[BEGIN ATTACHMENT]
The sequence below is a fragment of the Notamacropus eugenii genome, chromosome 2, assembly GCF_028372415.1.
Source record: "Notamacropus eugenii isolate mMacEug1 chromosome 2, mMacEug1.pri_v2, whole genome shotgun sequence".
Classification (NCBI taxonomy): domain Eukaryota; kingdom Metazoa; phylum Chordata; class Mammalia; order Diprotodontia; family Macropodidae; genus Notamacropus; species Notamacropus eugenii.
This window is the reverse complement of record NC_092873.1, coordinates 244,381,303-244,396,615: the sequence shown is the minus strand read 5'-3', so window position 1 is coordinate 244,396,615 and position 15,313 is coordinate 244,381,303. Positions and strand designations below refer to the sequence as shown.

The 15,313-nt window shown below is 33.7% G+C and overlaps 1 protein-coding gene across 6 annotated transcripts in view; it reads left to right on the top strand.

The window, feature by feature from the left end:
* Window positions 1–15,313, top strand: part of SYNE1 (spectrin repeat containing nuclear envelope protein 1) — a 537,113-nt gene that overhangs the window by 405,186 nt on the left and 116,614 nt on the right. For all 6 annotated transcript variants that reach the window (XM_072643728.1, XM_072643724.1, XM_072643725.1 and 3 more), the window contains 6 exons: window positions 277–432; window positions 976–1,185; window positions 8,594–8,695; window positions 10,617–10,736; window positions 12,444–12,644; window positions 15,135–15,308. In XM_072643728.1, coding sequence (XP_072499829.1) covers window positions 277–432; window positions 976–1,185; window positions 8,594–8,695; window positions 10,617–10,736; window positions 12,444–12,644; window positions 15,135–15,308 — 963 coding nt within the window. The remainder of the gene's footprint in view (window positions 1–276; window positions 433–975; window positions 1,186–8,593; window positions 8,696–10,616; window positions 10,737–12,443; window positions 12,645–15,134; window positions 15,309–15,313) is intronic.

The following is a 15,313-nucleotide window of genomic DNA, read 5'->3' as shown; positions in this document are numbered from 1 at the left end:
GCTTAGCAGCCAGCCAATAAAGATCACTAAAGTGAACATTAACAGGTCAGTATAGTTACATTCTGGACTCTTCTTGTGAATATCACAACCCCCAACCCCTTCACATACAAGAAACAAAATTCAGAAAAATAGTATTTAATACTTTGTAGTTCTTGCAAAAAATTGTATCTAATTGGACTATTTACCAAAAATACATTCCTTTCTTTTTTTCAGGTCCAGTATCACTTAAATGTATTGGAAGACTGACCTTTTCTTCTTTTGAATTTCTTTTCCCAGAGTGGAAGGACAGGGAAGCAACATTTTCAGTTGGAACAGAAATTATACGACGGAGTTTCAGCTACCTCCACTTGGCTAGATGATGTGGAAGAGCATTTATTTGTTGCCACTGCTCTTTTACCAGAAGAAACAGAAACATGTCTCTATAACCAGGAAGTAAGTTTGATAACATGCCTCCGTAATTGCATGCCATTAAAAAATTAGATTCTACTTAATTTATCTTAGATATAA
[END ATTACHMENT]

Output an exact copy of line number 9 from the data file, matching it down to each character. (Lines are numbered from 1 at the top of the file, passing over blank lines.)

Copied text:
GCTTAGCAGCCAGCCAATAAAGATCACTAAAGTGAACATTAACAGGTCAGTATAGTTACATTCTGGACTCTTCTTGTGAATATCACAACCCCCAACCCCTTCACATACAAGAAACAAAATTCAGAAAAATAGTATTTAATACTTTGTAGTTCTTGCAAAAAATTGTATCTAATTGGACTATTTACCAAAAATACATTCCTTTCTTTTTTTCAGGTCCAGTATCACTTAAATGTATTGGAAGACTGACCTTTTCTTCTTTTGAATTTCTTTTCCCAGAGTGGAAGGACAGGGAAGCAACATTTTCAGTTGGAACAGAAATTATACGACGGAGTTTCAGCTACCTCCACTTGGCTAGATGATGTGGAAGAGCATTTATTTGTTGCCACTGCTCTTTTACCAGAAGAAACAGAAACATGTCTCTATAACCAGGAAGTAAGTTTGATAACATGCCTCCGTAATTGCATGCCATTAAAAAATTAGATTCTACTTAATTTATCTTAGATATAA